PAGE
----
Facebook has been this lesson all over again.  I find so many things interesting in a day.  I have so many thoughts that I think are incredibly clever.  So many observations I find fascinating.  So many news stories I think are noteworthy and/or important.  I want to share them all.  And some days I know I'm sharing more on Facebook than others want to read/know, but I just can't stop myself.  I can hear people rolling their eyes at me when I post the third news article in a 15 minute time span.  To all of you who are my Facebook friends, please know I do try and I do censor and you aren't getting half the things I want to share.  You're welcome.

And it would be bad enough if that were my only sharing problem, but it isn't.  I started paying attention to the status updates I wanted to post.  So often this last week I found myself wanting to post snotty or complaining status updates.  The kind of communication that has become so much a part of our society.  The kind of communication that takes place on so many of today's TV shows that it's just become how we communicate with each other.  The kind of communication that's flippant and sarcastic, that we've all come to accept as appropriate humor.  The kind of communication that isn't Christlike or kind or sincere.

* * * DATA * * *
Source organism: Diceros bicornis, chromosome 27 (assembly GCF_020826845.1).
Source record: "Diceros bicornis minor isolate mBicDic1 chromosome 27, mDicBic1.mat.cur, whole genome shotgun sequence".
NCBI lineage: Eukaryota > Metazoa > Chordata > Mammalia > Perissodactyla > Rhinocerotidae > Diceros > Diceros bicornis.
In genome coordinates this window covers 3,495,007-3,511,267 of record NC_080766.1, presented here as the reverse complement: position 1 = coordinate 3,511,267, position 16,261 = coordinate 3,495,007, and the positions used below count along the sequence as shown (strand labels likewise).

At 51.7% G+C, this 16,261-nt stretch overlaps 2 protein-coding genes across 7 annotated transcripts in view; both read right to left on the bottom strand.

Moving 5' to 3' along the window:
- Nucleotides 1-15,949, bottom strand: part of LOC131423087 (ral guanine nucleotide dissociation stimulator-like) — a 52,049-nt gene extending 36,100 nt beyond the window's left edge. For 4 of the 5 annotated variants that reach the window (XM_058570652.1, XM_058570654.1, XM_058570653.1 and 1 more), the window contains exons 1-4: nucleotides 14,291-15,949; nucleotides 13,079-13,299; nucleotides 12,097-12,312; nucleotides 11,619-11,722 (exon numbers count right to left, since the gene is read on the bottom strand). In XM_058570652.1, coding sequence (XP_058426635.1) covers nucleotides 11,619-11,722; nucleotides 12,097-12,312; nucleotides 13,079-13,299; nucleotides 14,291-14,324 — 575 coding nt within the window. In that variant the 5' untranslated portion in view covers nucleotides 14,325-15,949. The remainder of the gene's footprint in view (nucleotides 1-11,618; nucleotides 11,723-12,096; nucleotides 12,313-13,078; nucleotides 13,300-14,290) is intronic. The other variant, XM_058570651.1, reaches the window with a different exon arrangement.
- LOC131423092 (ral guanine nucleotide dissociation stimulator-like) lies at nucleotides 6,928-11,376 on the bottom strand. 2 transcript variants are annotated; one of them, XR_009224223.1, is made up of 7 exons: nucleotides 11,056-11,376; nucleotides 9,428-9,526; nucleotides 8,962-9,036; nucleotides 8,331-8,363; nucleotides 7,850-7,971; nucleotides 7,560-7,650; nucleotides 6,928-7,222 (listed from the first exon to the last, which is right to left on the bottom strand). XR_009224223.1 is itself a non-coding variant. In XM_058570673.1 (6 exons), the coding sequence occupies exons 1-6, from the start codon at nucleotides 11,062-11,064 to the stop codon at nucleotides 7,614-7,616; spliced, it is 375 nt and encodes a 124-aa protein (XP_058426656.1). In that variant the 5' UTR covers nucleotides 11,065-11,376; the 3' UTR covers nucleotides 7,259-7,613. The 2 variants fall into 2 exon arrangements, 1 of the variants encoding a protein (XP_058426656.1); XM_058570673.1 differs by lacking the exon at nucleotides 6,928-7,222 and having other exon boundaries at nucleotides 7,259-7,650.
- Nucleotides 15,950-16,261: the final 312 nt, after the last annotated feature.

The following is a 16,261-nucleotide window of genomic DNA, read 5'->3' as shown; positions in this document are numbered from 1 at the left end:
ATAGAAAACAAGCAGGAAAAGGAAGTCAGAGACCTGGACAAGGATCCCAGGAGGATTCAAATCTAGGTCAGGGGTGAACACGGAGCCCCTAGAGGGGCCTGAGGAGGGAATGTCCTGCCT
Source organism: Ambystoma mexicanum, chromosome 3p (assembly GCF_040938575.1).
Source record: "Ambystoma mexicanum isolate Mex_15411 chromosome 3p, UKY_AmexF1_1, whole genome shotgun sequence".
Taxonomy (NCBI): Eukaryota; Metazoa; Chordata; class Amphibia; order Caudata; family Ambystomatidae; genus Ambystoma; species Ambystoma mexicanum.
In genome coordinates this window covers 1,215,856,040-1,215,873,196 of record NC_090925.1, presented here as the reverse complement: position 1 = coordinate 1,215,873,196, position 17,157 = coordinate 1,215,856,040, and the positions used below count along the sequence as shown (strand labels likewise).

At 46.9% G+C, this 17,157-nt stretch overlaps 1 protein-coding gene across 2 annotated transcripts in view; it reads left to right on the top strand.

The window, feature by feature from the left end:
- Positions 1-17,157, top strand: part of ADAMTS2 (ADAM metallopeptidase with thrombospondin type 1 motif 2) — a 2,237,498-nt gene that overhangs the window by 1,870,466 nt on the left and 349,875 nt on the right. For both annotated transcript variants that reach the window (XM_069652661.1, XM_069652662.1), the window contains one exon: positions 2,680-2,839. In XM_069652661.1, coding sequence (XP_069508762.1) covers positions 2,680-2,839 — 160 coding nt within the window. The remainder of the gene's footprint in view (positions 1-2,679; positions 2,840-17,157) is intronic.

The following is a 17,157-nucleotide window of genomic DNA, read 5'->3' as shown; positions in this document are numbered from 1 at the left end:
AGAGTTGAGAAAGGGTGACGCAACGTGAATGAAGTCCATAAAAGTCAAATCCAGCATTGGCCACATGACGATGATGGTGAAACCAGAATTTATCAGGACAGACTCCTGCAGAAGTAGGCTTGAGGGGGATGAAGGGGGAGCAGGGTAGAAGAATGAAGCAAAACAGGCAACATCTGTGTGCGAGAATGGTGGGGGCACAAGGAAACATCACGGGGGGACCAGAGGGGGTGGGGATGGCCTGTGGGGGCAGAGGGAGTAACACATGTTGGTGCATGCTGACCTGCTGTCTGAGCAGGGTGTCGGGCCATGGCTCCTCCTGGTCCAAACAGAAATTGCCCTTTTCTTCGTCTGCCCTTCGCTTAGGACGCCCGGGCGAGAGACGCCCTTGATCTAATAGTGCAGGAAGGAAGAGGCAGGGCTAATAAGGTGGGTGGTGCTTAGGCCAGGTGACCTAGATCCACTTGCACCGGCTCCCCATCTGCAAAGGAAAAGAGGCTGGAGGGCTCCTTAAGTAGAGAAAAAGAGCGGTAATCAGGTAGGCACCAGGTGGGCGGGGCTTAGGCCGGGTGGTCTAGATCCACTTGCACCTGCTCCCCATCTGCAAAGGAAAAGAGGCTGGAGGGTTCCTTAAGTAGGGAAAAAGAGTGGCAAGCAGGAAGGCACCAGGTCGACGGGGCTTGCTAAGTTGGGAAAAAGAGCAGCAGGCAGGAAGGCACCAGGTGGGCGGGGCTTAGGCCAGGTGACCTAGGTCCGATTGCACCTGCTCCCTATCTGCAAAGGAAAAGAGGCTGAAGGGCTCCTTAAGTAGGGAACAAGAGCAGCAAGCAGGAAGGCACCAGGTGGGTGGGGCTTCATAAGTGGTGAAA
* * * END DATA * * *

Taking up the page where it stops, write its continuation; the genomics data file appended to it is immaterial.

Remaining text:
I don't want that to be my communication style.

Facebook is just too easy and quick and removed.  I don't have to think through, censor, or see the reaction to my thoughts the way I should.

I also missed seeing the updates from my daughter who is on a mission and knowing she's still okay.  That was hard on my heart.

There are lots of other things I missed and lots of other things I didn't miss at all.

So am I ready to get back on?  Kind of.

I still don't feel sure of my ability to regulate my behavior in a way that will bring me peace.  So I'm going to ease into it.  Tomorrow I will begin reading Facebook again.  I will communicate through the private message system about important things.  I will like my missionary daughter's posts so she knows I'm seeing them.  But I will not "like" any other posts.  I will not comment on any other posts.  I will strive to be an observer for a while as I continue to examine my thoughts and feelings.

When I feel like I can be true to myself and behave in a way that brings peace to my heart, I will participate fully again.  Until then, I'm going to practice observing and listening.